Both activities require futuristic quality planning to assure efficiency of operations and customer satisfaction. It does not matter if we are working in a manufacturing or service environment.
It does not matter if we are looking to improve office systems or manufacturing processes. The principles are the same: 1 flow chart the process chain for the activity or product; 2 assess the current method and effectiveness of quality control; 3 do a failure mode and effects analysis of highrisk process steps; and 4 develop a control plan to assure quality.
The SPQP process is designed to improve the quality of current services and products. When new services or products are under consideration, another quality tool should be applied to achieve maximum customer satisfaction. This other tool is quality function deployment QFD.
QFD is a very structured and extensive analysis of customer requirements and needs.
The study and application of QFD warrants a book of its own and will not be covered in this manual. We can still develop a strategic plan for customer satisfaction using only the tools contained within SPQP when applied toward new services or products if the customer is permitted to participate. I feel that most readers of this book are more interested in finding methods to improve current services, processes, or products.
The study of QFD is recommended for marketing functions and design engineers. A square box should be used to describe each major process step involved in creating the service or product. Arrows should be used to show the direction each process step takes as the total process evolves. Diamonds should indicate decision points along the process chain. Either inside or adjacent to the diamond is usually a question. Process flow lines arrows from the diamond points are used to act upon the answer and lead to the next process step.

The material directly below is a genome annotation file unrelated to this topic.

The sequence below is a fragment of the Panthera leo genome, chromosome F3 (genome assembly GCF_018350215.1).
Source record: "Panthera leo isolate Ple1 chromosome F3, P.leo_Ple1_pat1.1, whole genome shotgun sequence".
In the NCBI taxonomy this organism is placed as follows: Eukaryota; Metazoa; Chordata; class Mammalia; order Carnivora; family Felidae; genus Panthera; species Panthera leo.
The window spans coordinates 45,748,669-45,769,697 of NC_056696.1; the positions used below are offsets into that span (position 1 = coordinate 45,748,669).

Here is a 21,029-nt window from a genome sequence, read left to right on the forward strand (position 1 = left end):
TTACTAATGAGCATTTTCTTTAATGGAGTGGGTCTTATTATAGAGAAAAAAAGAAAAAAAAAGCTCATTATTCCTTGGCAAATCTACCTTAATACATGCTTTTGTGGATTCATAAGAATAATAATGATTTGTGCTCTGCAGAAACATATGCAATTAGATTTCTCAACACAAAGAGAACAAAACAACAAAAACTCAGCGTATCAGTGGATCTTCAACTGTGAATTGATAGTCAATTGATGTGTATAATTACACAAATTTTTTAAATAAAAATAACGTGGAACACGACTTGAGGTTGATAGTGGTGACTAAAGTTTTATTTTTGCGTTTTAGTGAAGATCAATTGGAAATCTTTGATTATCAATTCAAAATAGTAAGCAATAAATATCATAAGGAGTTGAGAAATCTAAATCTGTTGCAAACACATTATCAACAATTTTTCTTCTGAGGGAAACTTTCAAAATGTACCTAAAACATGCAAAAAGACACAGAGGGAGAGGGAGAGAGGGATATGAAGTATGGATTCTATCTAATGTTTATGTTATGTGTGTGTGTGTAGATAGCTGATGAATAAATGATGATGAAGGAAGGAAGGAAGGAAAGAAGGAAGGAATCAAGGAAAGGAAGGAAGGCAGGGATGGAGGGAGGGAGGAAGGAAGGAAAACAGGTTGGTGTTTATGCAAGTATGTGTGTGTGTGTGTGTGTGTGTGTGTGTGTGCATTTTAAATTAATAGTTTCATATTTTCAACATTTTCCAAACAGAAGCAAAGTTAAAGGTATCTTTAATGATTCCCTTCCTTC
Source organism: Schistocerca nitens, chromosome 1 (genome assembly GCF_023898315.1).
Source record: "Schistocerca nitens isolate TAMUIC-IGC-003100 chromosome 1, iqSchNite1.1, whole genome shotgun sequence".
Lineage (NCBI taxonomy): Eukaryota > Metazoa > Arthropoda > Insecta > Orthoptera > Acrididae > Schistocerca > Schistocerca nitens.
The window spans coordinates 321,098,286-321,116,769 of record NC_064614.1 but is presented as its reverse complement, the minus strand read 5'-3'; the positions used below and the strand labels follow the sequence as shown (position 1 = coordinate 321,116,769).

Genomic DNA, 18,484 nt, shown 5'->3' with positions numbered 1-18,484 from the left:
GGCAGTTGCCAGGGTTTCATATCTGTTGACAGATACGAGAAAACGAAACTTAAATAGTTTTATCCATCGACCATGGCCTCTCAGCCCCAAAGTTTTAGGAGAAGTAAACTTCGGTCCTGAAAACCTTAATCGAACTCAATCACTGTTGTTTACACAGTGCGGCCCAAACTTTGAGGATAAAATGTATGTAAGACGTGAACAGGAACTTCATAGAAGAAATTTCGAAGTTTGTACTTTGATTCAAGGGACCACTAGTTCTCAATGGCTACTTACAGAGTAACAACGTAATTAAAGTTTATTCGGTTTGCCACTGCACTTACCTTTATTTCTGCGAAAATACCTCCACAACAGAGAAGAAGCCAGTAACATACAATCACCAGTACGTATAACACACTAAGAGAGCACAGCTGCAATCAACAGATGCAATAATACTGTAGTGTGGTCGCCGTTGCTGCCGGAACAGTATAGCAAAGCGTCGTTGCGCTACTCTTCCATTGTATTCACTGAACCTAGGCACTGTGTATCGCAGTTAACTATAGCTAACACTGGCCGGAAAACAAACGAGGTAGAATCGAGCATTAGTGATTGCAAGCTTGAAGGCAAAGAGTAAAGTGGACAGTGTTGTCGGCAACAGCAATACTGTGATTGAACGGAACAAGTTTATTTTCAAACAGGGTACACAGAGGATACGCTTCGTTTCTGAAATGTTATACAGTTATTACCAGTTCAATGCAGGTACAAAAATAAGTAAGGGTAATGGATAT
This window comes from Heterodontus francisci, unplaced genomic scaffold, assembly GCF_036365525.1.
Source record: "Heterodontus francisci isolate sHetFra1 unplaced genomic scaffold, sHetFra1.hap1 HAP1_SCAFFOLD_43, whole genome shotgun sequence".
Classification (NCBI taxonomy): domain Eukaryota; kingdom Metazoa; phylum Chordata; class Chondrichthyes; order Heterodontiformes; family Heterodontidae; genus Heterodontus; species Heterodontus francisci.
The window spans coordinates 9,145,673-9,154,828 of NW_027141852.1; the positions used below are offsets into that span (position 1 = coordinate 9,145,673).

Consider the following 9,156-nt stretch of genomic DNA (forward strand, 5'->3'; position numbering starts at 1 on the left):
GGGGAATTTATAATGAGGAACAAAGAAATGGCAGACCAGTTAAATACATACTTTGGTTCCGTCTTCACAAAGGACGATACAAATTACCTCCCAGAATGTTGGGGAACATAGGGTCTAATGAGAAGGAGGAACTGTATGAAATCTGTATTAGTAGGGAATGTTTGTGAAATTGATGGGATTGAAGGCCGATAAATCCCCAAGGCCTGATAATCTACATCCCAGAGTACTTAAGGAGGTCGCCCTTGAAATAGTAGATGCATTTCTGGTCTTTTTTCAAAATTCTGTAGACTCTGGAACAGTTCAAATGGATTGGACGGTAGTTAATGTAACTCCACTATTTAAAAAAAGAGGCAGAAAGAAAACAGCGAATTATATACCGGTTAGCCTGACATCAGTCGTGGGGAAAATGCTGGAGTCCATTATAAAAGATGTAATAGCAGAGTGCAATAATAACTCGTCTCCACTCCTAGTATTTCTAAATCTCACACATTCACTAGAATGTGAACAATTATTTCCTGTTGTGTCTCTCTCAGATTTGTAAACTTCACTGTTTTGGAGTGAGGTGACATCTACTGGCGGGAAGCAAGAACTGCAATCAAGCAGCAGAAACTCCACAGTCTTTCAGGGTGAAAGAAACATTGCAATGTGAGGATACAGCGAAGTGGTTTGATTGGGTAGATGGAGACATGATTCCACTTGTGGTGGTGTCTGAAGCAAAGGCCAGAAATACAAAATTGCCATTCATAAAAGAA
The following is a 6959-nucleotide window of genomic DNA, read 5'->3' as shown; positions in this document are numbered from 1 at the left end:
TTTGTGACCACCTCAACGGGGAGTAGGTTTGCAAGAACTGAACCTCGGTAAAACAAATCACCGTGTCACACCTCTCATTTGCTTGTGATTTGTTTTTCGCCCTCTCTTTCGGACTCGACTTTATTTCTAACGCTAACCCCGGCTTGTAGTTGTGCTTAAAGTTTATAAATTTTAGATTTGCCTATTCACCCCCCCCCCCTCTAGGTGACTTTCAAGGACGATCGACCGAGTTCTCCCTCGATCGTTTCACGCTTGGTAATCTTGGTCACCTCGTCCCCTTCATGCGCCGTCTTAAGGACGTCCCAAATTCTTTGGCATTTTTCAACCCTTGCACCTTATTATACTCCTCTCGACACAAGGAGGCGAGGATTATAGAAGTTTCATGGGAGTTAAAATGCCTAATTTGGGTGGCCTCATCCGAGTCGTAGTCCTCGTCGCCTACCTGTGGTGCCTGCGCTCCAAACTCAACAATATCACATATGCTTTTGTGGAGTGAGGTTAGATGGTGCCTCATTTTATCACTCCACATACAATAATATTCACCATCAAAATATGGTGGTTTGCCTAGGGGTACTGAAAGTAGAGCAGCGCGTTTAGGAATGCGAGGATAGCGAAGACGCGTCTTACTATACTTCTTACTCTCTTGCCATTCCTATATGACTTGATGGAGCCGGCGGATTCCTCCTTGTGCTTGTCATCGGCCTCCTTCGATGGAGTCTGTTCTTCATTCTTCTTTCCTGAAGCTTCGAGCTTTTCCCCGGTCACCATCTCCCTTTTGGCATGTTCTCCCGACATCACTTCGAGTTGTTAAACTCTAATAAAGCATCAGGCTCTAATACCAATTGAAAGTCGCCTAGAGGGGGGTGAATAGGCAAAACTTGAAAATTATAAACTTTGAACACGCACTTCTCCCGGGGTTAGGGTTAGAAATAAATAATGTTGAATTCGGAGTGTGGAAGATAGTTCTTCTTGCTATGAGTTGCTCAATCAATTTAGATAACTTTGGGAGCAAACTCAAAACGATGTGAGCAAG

Other universal symbols are used to reduce the amount of text contained in a flow chart. One example is an inverted triangle to indicate that an evaluation or an inspection must take place at a particular process step. An example of a flow chart using these symbols is shown in Fig. This is a flow chart for heat treating a threaded bolt in a molten salt bath. This flow chart has ten process steps.
Each individual process step could be expanded to describe the actions necessary to complete its task, but generally this is not necessary unless that particular step needs to be improved upon. This process has two decision points controlled by the furnace operator. A "yes" answer by the fur- nace operator allows the process to continue, but a "no" answer requires assistance from quality control.
At best, we can only say that these alloys are representative. Is this right?
Mike , 25 April UTC series is an open category, used for compositions not covered by any of the other 7. Sigmund , 9 May UTC Move individual alloy pages to alloy series[ edit ] I suggest we create separate articles for each alloying system and move all the different alloy articles, , etc, into their respective alloy series page, e. Otherwise there would be a whole lot of duplicated text for alloys that share the same properties.
What about the other alloy designation systems non-wrought alloys, etc? Georgewilliamherbert , 9 May UTC It's possible to do the same for cast alloys, although the nomenclature is not that standardized.
Then there could be two main sections, one for cast and one for wrought alloys. If others do, then they can reinstate it. Listed is order for most to least hits. Do you know of any other references I can use instead? Simply because a search engine or two gives the most results for x, y, z aluminium alloy doesn't mean that it's the most produced alloy.
I recommend that you search for production values for aluminium alloys. I do see your point, and agree with you though.
Full Alloy Listing
Where can I find an authoritative reference for the top 5 aluminium alloys produced? Apparently I'm not searching in the right places because I can't find any. The problem is, if your a backyard metal caster and hobby machinist like me you don't have access to a spectroscopy machine to determine the alloy type.